This summer I was lucky enough to participate in two major events, firstly IM Austria and then Ultra520K Canada. Last Year I met a now friend of mine, Rory Bass while undertaking Challenge Roth, a full distance Ironman event in Roth Germany. One morning during breakfast Rory was telling me about a race called Ultraman Canada 520K, a 3- day event that consisted of more than double the distance of an Ironman event; by that evening I had already signed up for this year.
My plan throughout the year was to use Ironman Austria (1st July 2018) as a warm up to Ultra520K Canada. IM Austria is held in Klagenfurt, Austria; it is a truly beautiful place.
IM Austria started with a slow swim followed by an “ok” bike leg. Only a few km in to the run I was already finding it hard. Within 15km, I was walking as much as I was running and the last 15km was barely at walking pace, stopping regularly to try and catch my breath; maybe the cause was nutrition, nerves, illness the week before or a combination of all three. However, after another hard day in the office I finished with a total time of 14:38, definitely no PB this time.
Training continued as we travelled through Europe. The water in the Adriatic Sea is amazing for swimming, great temperature and crystal clear. The scenery on the bike was just as impressive and the air so fresh and crisp.
After a week back at work it was time to head off to Canada for the Ultra520k. This is a 3-day endurance event that consists of:
Athletes are supported by crews including a paddler for the swim, car support on the bike and a pacer on the run if you so desire.
The Ultra 520K Canada is held in Penticton, BC; an absolutely stunning part of Canada. When we arrived in Penticton the surrounding valleys were filled with smoke as a result of the current bush fires; along with the smoke, ash was falling from the sky and covering everything in sight. Over the coming 3 days the smoke got progressively worse and the visibility reduced each day, there were even discussions of changing the course due to the bush fires. We were extremely fortunate to receive some light rain and a change in wind direction the day before the race, this helped to clear up a lot of the smoke and ash.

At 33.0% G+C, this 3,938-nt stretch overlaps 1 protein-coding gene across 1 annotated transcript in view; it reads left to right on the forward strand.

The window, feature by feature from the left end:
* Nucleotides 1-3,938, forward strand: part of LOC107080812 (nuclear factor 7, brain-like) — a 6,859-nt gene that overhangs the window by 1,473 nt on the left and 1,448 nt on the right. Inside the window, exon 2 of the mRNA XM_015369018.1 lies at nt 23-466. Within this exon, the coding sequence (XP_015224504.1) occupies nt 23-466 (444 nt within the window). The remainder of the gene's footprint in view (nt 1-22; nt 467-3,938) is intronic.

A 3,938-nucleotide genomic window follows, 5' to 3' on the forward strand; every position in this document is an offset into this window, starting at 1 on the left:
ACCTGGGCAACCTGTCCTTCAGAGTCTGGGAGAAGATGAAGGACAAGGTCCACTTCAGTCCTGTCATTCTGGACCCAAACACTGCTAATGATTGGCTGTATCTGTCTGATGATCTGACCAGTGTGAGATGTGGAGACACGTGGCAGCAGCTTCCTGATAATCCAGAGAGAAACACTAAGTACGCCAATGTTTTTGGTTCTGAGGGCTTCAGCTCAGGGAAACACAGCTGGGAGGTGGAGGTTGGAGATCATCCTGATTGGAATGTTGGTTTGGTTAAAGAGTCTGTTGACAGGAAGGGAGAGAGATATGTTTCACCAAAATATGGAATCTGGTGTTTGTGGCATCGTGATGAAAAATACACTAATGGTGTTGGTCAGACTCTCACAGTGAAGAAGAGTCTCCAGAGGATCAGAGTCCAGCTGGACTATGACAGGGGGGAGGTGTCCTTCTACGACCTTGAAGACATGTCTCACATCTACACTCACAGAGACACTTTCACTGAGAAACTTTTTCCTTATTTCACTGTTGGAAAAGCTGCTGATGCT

In the week leading up to the race, we had a number of social events where both athletes and crews were able to get to know each other. It was great to meet other athletes and listen to their personal journeys; athletes ranged in ability from Pro’s, multiple Kona qualifiers, the current Ultraman World Champion, to those similar to myself.
August 3rd: with the car fully fueled and full of nutrition/hydration we set off for Skaha Lake. We arrived at the lake to get set up and ready for the swim start. The conditions looked amazing, I was very happy to see the lake as flat as a mirror. This is where Noah (my paddler), with the help of a compass would begin to navigate me the 10km down the lake, while supporting with nutrition and hydration.
After a welcoming from the Native Indian Syilx Chief we were on our way. About 2 km into the swim the wind picked up and so did the waves, at times it was hard to sight the canoe for the waves, albeit it was only 15m away.
However, thanks to Noah, this is by far the straightest that I have ever swam in my life, outside of a pool. After a quick handshake, I exited the water in 4hrs and 9 minutes, having swam around 10,300m.